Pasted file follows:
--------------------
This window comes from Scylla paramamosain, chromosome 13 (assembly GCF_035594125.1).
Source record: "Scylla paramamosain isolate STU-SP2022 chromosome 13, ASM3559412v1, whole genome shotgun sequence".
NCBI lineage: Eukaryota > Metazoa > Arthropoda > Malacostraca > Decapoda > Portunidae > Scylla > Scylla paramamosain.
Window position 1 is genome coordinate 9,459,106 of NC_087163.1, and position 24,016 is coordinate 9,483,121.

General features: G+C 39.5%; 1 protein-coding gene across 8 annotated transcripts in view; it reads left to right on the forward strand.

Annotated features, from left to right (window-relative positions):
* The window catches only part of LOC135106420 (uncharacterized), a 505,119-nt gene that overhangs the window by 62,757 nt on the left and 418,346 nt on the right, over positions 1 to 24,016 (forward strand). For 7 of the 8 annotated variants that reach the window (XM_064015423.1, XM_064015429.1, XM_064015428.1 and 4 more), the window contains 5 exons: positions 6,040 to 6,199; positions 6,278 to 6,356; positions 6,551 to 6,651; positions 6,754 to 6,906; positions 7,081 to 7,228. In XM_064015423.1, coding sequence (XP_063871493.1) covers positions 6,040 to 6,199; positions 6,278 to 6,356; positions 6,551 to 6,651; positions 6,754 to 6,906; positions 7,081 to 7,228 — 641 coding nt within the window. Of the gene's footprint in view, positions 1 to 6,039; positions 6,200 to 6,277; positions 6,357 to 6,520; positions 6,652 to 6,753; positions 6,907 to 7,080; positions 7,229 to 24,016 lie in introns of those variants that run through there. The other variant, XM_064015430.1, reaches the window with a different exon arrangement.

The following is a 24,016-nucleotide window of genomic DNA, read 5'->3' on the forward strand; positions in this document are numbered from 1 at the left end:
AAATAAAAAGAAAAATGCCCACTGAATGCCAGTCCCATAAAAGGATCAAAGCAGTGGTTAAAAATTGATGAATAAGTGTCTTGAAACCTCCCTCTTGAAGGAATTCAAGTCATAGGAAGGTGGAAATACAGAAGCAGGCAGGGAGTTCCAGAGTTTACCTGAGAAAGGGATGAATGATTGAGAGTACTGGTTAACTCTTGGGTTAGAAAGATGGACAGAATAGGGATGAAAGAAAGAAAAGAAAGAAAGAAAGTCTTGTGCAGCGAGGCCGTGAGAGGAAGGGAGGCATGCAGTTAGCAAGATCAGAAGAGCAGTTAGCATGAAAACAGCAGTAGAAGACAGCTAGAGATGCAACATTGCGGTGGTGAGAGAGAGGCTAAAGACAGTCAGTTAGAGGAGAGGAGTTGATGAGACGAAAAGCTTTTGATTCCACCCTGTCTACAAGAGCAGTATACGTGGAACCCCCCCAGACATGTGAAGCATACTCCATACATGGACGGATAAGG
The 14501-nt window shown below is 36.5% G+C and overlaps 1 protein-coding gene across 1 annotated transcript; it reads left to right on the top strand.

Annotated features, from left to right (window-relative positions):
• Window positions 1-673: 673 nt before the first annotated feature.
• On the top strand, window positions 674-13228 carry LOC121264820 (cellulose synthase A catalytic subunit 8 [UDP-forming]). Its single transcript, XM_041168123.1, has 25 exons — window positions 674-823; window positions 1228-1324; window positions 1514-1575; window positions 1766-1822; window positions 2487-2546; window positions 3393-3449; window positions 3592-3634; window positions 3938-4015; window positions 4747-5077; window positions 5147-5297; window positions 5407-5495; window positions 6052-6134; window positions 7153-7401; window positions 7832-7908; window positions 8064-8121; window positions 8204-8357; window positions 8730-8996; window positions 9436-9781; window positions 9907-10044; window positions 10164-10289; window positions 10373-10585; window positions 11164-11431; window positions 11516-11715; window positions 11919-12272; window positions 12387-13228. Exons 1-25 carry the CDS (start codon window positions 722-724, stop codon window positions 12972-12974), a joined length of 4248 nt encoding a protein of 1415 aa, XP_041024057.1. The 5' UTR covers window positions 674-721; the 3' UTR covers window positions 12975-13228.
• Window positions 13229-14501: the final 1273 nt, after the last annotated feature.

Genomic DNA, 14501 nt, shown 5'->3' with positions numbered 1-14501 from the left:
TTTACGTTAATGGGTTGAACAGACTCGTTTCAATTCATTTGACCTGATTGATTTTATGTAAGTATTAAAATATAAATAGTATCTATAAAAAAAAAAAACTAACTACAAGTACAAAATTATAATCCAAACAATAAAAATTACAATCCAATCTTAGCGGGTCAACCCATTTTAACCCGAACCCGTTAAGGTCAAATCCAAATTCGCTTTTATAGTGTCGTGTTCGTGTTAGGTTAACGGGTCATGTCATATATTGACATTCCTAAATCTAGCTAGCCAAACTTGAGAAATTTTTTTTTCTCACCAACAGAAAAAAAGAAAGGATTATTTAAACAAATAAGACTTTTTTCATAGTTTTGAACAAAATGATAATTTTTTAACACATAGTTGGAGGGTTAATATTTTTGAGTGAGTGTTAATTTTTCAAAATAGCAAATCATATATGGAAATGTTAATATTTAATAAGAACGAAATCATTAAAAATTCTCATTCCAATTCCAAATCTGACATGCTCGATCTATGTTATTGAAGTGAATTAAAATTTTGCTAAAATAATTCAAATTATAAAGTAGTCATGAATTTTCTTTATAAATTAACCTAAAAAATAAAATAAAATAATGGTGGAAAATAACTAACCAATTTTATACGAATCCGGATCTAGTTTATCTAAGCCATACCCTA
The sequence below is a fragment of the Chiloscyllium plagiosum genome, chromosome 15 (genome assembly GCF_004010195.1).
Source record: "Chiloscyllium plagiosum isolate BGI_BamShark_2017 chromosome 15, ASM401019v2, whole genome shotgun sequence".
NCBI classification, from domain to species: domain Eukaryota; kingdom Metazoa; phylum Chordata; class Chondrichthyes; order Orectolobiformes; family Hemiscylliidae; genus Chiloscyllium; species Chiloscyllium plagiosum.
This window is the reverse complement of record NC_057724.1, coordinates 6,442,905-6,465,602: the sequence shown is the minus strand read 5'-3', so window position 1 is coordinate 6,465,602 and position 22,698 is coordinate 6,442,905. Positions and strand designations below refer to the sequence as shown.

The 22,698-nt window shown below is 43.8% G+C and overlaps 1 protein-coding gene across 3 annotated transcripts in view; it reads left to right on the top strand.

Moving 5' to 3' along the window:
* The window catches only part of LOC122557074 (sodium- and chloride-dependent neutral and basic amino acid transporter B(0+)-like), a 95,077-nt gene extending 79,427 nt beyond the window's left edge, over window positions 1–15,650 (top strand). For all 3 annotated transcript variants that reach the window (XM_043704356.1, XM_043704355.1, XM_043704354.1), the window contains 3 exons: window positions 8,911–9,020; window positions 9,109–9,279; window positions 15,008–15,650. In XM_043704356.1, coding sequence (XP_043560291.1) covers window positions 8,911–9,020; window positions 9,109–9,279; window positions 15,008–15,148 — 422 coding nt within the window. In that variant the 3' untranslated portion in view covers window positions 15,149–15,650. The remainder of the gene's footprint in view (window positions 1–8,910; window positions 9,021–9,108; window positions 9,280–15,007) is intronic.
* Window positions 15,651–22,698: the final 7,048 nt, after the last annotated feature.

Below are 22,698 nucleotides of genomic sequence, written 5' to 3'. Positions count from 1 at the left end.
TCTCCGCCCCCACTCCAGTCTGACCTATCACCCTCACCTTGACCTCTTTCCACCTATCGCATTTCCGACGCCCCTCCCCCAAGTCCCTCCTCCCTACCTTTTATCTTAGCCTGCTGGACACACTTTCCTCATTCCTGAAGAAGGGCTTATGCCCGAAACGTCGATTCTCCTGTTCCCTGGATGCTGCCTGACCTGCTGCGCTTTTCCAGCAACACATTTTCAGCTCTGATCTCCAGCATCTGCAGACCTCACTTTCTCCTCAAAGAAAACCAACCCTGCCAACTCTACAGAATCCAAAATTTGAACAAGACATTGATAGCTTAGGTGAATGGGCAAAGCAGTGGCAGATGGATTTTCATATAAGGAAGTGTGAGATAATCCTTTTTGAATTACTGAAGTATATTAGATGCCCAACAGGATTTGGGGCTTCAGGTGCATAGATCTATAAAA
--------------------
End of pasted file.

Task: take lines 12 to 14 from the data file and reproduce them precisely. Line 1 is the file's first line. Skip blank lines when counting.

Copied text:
• Window positions 1-673: 673 nt before the first annotated feature.
• On the top strand, window positions 674-13228 carry LOC121264820 (cellulose synthase A catalytic subunit 8 [UDP-forming]). Its single transcript, XM_041168123.1, has 25 exons — window positions 674-823; window positions 1228-1324; window positions 1514-1575; window positions 1766-1822; window positions 2487-2546; window positions 3393-3449; window positions 3592-3634; window positions 3938-4015; window positions 4747-5077; window positions 5147-5297; window positions 5407-5495; window positions 6052-6134; window positions 7153-7401; window positions 7832-7908; window positions 8064-8121; window positions 8204-8357; window positions 8730-8996; window positions 9436-9781; window positions 9907-10044; window positions 10164-10289; window positions 10373-10585; window positions 11164-11431; window positions 11516-11715; window positions 11919-12272; window positions 12387-13228. Exons 1-25 carry the CDS (start codon window positions 722-724, stop codon window positions 12972-12974), a joined length of 4248 nt encoding a protein of 1415 aa, XP_041024057.1. The 5' UTR covers window positions 674-721; the 3' UTR covers window positions 12975-13228.
• Window positions 13229-14501: the final 1273 nt, after the last annotated feature.